Defending My Work
I recently came to an unexpected conclusion about being an engineer. I spend 20% of my time creating, 50% documenting and 30% defending my work. Why do I need so much defense? Many people need to be convinced that my designs are necessary, assembled correctly, tested correctly, and function as per the specification. The result is that I spend a lot of time convincing people that everything is fine. In reality, I am defending my work.
I wish everybody would assume that I know what I am doing, so I would not need to defend anything. However, it is human nature to question the surroundings, and the work environment encourages competition. In addition, humans have flaws, pride, and are resistant to change.
Let me provide my worst-case defense example. Ten years ago, my boss tasked me with designing an elaborate motor controller. He wanted me to copy an existing design and add additional features.
I started the design without motor specification, which meant success would not be possible because I did not know what my design needed to do. To make matters worse, I learned that the “working design” had never been built. Against my boss's wishes, I made a more conventional controller, leaving me without an excuse if the design did not work.
The prototype had enormous problems, and my boss forced me to finish the final design before the prototype worked. My boss insisted I use parts that I knew had thermal issues. To add another obstacle, I used a part that did not work correctly for unknown reasons.
During this time, I felt like a boxer because every conversation had a clear winner, loser, and injuries. I lost the fight and got laid off.
I have found that writing follows a similar pattern, but the percentages are different. I spend 10% of my time writing, 60% editing, 20% promoting [I am doing that right now], and 10% defending. What am I defending? To be noticed, a book must contain a hook to get the reader’s attention. Often, this element is controversial. Unfortunately, writing a controversial scene results in a few people getting offended. Therefore, I must defend my work by refuting claims that my work is immoral, has a poorly conceived plot, and is not worth reading. I also edit down the offending topics to give them a more universal appeal.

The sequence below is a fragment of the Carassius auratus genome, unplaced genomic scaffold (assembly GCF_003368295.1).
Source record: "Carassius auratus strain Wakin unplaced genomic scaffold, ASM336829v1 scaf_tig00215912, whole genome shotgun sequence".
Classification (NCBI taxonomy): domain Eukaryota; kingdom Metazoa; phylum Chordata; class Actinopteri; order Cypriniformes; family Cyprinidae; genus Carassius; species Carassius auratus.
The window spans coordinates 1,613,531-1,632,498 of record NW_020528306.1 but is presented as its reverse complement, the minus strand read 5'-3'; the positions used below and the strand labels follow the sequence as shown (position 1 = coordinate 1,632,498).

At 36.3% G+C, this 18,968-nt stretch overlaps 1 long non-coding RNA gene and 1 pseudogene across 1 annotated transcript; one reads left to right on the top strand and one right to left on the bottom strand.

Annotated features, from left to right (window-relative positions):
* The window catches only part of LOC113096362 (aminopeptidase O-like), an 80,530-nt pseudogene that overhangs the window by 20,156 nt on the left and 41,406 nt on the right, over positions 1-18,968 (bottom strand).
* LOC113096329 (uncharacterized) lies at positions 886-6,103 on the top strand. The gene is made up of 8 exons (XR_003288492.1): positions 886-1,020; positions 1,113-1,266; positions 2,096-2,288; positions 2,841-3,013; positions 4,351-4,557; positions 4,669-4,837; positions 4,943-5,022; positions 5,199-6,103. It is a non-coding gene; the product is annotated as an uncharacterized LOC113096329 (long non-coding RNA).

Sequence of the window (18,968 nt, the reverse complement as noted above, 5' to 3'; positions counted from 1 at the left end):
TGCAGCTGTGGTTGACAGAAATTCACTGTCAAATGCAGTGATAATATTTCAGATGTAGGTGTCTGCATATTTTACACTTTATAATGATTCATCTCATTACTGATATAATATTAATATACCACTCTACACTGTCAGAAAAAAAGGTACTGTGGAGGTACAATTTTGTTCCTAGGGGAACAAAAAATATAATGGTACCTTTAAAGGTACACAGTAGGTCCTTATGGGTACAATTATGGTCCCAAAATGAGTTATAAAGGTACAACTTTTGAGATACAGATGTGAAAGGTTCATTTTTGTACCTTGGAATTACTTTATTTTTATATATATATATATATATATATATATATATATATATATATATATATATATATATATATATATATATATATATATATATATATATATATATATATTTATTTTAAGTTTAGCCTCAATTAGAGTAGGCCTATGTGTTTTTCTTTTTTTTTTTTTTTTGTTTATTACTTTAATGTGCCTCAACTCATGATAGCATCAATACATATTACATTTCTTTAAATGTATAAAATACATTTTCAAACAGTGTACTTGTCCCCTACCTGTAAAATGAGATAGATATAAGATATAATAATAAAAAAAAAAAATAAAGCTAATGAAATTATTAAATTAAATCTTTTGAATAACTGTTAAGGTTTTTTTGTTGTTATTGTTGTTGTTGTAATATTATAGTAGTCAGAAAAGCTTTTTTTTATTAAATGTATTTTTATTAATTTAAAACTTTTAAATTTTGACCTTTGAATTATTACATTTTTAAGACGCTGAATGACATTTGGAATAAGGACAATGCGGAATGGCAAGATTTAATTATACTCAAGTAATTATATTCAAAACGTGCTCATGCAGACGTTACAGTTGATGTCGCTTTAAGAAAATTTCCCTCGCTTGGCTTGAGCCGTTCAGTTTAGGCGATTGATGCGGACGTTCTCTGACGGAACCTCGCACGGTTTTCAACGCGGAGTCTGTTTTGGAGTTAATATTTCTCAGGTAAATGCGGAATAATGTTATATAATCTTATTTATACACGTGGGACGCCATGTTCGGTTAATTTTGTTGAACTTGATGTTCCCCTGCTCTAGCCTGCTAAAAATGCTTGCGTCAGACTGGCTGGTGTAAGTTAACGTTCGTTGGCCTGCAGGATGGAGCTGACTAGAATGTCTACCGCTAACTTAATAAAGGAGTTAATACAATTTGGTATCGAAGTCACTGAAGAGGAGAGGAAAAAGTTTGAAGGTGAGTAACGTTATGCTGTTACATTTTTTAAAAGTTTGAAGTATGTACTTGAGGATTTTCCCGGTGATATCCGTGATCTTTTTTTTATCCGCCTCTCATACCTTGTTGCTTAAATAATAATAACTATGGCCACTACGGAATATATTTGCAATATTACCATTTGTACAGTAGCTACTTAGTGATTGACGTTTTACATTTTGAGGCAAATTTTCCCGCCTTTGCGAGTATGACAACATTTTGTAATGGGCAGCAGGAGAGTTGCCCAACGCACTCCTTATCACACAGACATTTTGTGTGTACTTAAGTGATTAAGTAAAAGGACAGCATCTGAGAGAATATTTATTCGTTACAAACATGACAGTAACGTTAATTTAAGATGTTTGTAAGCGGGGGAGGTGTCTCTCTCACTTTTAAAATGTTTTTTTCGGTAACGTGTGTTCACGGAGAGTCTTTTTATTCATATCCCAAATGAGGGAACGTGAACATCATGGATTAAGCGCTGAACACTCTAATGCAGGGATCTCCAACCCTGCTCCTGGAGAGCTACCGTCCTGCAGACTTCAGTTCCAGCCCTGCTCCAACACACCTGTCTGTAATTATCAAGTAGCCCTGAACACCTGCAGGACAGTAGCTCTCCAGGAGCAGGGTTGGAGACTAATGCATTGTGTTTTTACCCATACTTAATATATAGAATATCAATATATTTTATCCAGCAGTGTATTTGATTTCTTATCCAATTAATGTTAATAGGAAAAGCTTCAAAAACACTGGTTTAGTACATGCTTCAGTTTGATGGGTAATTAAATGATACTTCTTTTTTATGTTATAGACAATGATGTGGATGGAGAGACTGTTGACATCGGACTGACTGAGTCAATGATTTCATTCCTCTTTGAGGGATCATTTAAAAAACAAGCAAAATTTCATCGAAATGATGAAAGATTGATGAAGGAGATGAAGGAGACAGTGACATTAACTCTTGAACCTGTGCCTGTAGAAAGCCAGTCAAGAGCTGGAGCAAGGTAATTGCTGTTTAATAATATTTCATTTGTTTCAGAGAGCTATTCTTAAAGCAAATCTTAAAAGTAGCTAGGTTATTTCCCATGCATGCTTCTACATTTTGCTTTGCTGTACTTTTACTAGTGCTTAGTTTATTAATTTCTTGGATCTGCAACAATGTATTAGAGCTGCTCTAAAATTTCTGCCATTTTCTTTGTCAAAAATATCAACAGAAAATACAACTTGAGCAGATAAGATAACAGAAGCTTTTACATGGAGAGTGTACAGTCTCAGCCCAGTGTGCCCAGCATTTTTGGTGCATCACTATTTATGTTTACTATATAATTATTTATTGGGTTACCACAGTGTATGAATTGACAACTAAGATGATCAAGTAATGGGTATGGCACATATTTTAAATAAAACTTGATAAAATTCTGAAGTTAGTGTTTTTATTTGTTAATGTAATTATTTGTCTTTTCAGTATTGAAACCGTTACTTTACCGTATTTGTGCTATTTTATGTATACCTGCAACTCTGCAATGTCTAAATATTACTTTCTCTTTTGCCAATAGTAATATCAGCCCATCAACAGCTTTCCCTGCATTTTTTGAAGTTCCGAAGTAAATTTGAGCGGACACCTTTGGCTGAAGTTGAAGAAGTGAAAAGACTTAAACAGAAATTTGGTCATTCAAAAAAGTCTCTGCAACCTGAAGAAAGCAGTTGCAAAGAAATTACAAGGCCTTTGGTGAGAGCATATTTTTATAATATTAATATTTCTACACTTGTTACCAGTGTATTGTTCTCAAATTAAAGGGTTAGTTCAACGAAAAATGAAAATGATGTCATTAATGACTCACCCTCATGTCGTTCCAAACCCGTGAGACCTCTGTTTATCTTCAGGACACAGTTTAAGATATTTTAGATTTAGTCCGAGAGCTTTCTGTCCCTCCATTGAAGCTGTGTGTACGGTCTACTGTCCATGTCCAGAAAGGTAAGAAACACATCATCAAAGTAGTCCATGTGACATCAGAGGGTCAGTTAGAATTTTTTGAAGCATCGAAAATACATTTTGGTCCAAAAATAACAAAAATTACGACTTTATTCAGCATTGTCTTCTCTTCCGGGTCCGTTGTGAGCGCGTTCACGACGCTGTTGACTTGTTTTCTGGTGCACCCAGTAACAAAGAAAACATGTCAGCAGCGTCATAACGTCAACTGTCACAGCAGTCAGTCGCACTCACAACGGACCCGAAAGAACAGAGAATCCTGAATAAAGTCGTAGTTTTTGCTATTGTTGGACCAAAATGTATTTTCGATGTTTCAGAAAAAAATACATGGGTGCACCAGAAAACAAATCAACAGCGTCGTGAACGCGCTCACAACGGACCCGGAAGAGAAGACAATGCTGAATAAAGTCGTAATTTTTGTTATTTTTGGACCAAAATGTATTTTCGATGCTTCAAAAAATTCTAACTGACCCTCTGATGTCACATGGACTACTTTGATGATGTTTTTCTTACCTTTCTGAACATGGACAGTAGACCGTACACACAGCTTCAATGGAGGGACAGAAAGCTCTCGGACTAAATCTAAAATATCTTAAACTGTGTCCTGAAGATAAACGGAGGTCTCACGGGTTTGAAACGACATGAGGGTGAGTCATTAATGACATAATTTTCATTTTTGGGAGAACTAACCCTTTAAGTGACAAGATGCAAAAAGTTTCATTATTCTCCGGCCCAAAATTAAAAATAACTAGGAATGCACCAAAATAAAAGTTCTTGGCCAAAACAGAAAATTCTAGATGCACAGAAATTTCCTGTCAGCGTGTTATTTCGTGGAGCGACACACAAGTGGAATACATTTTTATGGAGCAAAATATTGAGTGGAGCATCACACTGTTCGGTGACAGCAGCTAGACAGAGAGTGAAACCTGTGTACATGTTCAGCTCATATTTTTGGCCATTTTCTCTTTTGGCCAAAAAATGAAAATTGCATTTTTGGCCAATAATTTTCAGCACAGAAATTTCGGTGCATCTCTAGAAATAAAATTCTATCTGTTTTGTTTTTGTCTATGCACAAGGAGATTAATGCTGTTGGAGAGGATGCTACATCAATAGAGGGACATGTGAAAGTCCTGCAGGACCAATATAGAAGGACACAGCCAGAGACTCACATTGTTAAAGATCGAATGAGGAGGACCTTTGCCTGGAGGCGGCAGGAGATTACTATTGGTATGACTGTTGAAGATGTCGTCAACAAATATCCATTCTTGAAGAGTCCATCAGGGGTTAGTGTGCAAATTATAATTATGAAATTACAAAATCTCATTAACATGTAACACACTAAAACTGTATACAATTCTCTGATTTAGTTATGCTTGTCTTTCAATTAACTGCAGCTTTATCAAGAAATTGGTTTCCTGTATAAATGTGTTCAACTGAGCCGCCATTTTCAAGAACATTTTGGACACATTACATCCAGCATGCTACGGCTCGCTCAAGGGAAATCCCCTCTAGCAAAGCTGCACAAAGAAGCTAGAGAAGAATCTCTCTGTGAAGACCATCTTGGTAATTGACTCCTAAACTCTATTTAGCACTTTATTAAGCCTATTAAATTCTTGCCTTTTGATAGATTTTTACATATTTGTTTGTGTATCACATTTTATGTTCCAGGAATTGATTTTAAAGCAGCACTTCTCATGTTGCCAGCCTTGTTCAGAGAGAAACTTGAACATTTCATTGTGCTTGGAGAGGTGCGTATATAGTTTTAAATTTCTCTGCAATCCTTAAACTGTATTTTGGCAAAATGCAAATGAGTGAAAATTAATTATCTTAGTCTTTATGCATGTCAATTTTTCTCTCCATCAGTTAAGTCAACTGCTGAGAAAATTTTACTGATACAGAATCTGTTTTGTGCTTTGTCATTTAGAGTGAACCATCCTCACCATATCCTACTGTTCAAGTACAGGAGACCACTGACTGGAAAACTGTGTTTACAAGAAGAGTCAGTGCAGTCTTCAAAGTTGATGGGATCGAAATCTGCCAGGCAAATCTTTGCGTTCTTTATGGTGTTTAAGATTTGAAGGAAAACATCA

My first book contained two graphical torture scenes. My second book revolves around an underage relationship, and my third book puts three nations against each other.
The most pushback I received came from my unpublished second book. I directed my defense towards editors and one of three people who have read a rough draft. They complained that I had a cliché plot, despicable relationship, and basic writing errors. Their primary concern is the underaged relationship. Do such relationships actually occur? Of course, but the readers missed the point of the story. I intended to show two people overcoming adversity.
Why did I choose this particular controversy? I could have taken the plot in all kinds of directions. But I made a choice, and I now have to defend this choice. Why do I need so much defense for a work that has not been published? My works are not popular enough to stand on their own. I wish I could yell out, “In a fictional character, the age an invented number. Everything is fine.” Unfortunately, my meager fame is not powerful enough to overcome any criticism.
At my core, I am a stubborn survivor. I decided to go down the path of being an amateur author. I knew there would be critics, and I would have to defend myself. What is my reward? Occasionally people compliment my work. But I get the most satisfaction when I read my own stories and immerse myself in the characters. When they succeed, I succeed.
You’re the best -Bill
October 14, 2020
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